José Manuel Calvo (pictured above), Councillor for Sustainable Urban Development, plans to have the agreement ready before the end of this legislature.

Specifically, there are three measures that the Town Hall of Madrid is hoping to extrapolate from an example that it has been studying in Amsterdam. The first is “to establish a maximum period of time, be it 60 days, 120 days, etc, that an owner may lease his/her property (home/room) for each year and for the platform to withdraw the property in question from its website, once that quota has been reached, until the following year”.

The second measure involves ensuring that only the owner of a property may lease it out, whereby preventing the involvement of any companies. This will allow “people who need to supplement their mortgage payments, or who need to lease their house to make ends meet, to continue to let out their homes/rooms, but it prevents people from creating tourist accommodation companies without paying taxes, or complying with legislation, etc”.

The crux of the agreement comes in the third measure: “we are considering a tourist tax for tourist homes only, not for hotels, given that hotels already pay taxes, fees, fulfil their obligations etc. Meanwhile, tourist homes do not currently pay any taxes. In other Central European cities, and even in some American cities, some of the landlords’ profits are reinvested in the town, in agreement with the operators”, said Calvo.

With this new revenue stream, the Town Hall could finance the systems of control that it plans to implement to verify that Airbnb and its competitors are complying with the agreed conditions.

But the problem of the touristification or gentrification of the centre of Madrid goes beyond the tourist homes and also affects the proliferation of hotels, to the detriment of residential buildings; another challenge that Calvo wants to tackle by limiting changes of use. (…).

Although he acknowledged that “Madrid faces a very different situation in terms of hotels to Barcelona, Venice and Lisbon (we have 2.7 beds for every 1,000 inhabitants, compared to 8 in Barcelona)”, he also admits that he is worried by the degree of saturation that is starting to be seen in certain neighbourhoods in the centre, where limits do need to start being imposed (…).

“Madrid undoubtedly still has the capacity to increase its hotel and tourist capacity, but, the question is whether that should all be concentrated in the centre, in the same neighbourhoods, where the residential fabric is being pushed out by the increase in hotels and tourist apartments? We don’t think so, we need to diversify. Ideally, they would go towards the Arganzuela district, towards Chamartín, towards Chamberí, to the outskirts, to the other side of the M-30…”.

And it was on this point that Calvo was most belligerent, going as far as to state that he would be willing to set thresholds, to establish limits in those areas where saturation is detected. (…).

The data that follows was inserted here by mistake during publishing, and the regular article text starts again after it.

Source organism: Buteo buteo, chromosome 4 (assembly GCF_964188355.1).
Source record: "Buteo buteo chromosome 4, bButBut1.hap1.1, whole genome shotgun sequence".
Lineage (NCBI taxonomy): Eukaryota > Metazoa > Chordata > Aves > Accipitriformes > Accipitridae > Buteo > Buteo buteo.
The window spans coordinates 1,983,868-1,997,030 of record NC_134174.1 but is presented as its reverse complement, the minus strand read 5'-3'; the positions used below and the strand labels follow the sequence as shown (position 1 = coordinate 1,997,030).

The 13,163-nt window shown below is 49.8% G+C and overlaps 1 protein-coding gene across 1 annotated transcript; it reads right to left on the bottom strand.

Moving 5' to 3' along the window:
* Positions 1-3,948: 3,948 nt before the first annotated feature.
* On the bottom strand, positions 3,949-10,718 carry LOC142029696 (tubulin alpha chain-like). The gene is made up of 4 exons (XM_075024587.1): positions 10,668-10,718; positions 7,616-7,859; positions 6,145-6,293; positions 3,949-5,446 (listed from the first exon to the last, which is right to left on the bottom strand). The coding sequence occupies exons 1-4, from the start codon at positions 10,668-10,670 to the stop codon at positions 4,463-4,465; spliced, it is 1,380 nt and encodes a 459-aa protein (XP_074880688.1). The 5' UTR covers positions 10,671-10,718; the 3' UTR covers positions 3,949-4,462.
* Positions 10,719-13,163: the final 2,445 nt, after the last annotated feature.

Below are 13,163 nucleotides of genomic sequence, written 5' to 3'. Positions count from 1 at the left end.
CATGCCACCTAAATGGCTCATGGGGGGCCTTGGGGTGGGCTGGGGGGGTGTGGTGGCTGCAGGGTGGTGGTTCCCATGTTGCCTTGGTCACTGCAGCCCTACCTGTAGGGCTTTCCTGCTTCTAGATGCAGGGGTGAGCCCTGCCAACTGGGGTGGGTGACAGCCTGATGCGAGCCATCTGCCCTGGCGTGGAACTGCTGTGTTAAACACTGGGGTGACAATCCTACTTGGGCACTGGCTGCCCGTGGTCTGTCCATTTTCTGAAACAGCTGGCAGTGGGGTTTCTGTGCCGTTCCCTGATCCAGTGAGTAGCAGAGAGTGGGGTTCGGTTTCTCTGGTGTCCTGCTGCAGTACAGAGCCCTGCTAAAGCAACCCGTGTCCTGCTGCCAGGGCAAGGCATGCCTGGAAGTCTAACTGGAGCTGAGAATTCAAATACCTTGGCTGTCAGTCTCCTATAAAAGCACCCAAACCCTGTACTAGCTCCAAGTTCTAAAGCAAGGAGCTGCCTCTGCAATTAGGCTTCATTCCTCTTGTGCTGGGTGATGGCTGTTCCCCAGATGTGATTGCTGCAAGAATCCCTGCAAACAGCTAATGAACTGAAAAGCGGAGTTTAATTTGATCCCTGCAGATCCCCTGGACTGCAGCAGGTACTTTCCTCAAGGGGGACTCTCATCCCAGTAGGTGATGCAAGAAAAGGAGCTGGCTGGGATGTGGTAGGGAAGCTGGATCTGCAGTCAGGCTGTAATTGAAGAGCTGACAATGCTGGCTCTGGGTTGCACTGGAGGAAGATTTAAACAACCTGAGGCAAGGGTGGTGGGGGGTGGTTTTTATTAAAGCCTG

Original story: El Confidencial (by Ruth Ugalde)

Translation: Carmel Drake

Carmena Invites Landlords To Sell Homes To The Town Hall

10 May 2016 – El Mundo

On Monday, the mayoress of Madrid, Manuela Carmena (pictured above) announced that she had been speaking with the representative from the Sustainable Urban Development team, José Manuel Calvo, to evaluate the possibility of arranging a competition to find people willing to sell their homes to the Town Hall “as cheaply as possible”, for the purpose of using them as rented social housing.

“There is a tremendous need for housing”, but the stock owned by the Municipal Housing Company (EMVS) is very limited, lamented the mayoress on her visit to Usera as part of the “One month, one district” program, where she was accompanied by the Councillor-President of Usera, Rommy Arce and a representative from Territorial Coordination, Nacho Murgui.

Carmena said that the EMVS has homes ready for emergencies, but that the Town Hall is facing “difficulties because many (of those homes) are being illegally occupied”. Solutions include approving specific modifications to the rules for accessing the EMVS’s homes and obtaining more homes for use as rental social housing.

The councillor added that all of the homes up for sale in the EMVS “have been rented out, but there are not enough properties”. Another measure that has been evaluated is the construction of homes on free plots of land, although that is a much slower process.

The mayoress offered that response after a resident of Usera realised her situation when she was evicted, after failing to pay her mortgage repayments on time on three occasions, and another resident who has also had to squat “out of necessity”.

Original story: El Mundo

Translation: Carmel Drake